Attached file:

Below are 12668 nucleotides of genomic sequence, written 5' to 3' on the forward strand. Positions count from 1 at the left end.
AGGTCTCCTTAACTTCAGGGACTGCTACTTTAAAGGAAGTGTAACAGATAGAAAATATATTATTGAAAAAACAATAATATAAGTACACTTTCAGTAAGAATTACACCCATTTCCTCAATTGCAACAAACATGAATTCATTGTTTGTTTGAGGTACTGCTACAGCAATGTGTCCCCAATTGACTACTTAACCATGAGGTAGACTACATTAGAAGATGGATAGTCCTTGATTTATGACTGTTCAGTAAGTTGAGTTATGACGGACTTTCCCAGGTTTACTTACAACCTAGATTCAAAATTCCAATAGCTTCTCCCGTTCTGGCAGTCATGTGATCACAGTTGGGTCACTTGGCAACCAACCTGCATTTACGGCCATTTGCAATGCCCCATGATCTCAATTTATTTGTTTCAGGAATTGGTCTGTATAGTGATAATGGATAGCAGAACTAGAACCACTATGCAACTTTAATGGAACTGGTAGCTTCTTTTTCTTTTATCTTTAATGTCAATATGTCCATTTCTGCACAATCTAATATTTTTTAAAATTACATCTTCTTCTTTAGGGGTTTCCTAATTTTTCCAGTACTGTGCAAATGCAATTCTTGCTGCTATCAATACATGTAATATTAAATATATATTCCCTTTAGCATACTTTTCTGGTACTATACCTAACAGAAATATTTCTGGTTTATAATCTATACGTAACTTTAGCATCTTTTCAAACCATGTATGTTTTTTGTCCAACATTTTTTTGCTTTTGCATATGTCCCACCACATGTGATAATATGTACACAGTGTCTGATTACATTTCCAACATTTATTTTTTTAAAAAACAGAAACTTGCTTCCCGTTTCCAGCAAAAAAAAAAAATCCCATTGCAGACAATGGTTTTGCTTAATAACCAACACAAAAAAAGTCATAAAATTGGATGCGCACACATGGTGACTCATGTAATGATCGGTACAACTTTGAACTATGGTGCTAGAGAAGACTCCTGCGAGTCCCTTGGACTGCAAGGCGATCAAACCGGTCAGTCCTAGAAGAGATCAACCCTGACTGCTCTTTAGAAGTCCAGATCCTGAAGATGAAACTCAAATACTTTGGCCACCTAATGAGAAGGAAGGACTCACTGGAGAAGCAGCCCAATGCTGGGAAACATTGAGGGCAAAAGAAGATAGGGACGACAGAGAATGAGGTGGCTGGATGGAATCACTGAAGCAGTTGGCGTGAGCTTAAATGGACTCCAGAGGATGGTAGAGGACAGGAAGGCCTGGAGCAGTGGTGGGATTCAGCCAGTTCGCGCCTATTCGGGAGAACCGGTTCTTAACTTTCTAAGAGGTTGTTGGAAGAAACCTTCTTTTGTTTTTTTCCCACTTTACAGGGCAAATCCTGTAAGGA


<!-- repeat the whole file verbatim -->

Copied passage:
Below are 12668 nucleotides of genomic sequence, written 5' to 3' on the forward strand. Positions count from 1 at the left end.
AGGTCTCCTTAACTTCAGGGACTGCTACTTTAAAGGAAGTGTAACAGATAGAAAATATATTATTGAAAAAACAATAATATAAGTACACTTTCAGTAAGAATTACACCCATTTCCTCAATTGCAACAAACATGAATTCATTGTTTGTTTGAGGTACTGCTACAGCAATGTGTCCCCAATTGACTACTTAACCATGAGGTAGACTACATTAGAAGATGGATAGTCCTTGATTTATGACTGTTCAGTAAGTTGAGTTATGACGGACTTTCCCAGGTTTACTTACAACCTAGATTCAAAATTCCAATAGCTTCTCCCGTTCTGGCAGTCATGTGATCACAGTTGGGTCACTTGGCAACCAACCTGCATTTACGGCCATTTGCAATGCCCCATGATCTCAATTTATTTGTTTCAGGAATTGGTCTGTATAGTGATAATGGATAGCAGAACTAGAACCACTATGCAACTTTAATGGAACTGGTAGCTTCTTTTTCTTTTATCTTTAATGTCAATATGTCCATTTCTGCACAATCTAATATTTTTTAAAATTACATCTTCTTCTTTAGGGGTTTCCTAATTTTTCCAGTACTGTGCAAATGCAATTCTTGCTGCTATCAATACATGTAATATTAAATATATATTCCCTTTAGCATACTTTTCTGGTACTATACCTAACAGAAATATTTCTGGTTTATAATCTATACGTAACTTTAGCATCTTTTCAAACCATGTATGTTTTTTGTCCAACATTTTTTTGCTTTTGCATATGTCCCACCACATGTGATAATATGTACACAGTGTCTGATTACATTTCCAACATTTATTTTTTTAAAAAACAGAAACTTGCTTCCCGTTTCCAGCAAAAAAAAAAAATCCCATTGCAGACAATGGTTTTGCTTAATAACCAACACAAAAAAAGTCATAAAATTGGATGCGCACACATGGTGACTCATGTAATGATCGGTACAACTTTGAACTATGGTGCTAGAGAAGACTCCTGCGAGTCCCTTGGACTGCAAGGCGATCAAACCGGTCAGTCCTAGAAGAGATCAACCCTGACTGCTCTTTAGAAGTCCAGATCCTGAAGATGAAACTCAAATACTTTGGCCACCTAATGAGAAGGAAGGACTCACTGGAGAAGCAGCCCAATGCTGGGAAACATTGAGGGCAAAAGAAGATAGGGACGACAGAGAATGAGGTGGCTGGATGGAATCACTGAAGCAGTTGGCGTGAGCTTAAATGGACTCCAGAGGATGGTAGAGGACAGGAAGGCCTGGAGCAGTGGTGGGATTCAGCCAGTTCGCGCCTATTCGGGAGAACCGGTTCTTAACTTTCTAAGAGGTTGTTGGAAGAAACCTTCTTTTGTTTTTTTCCCACTTTACAGGGCAAATCCTGTAAGGA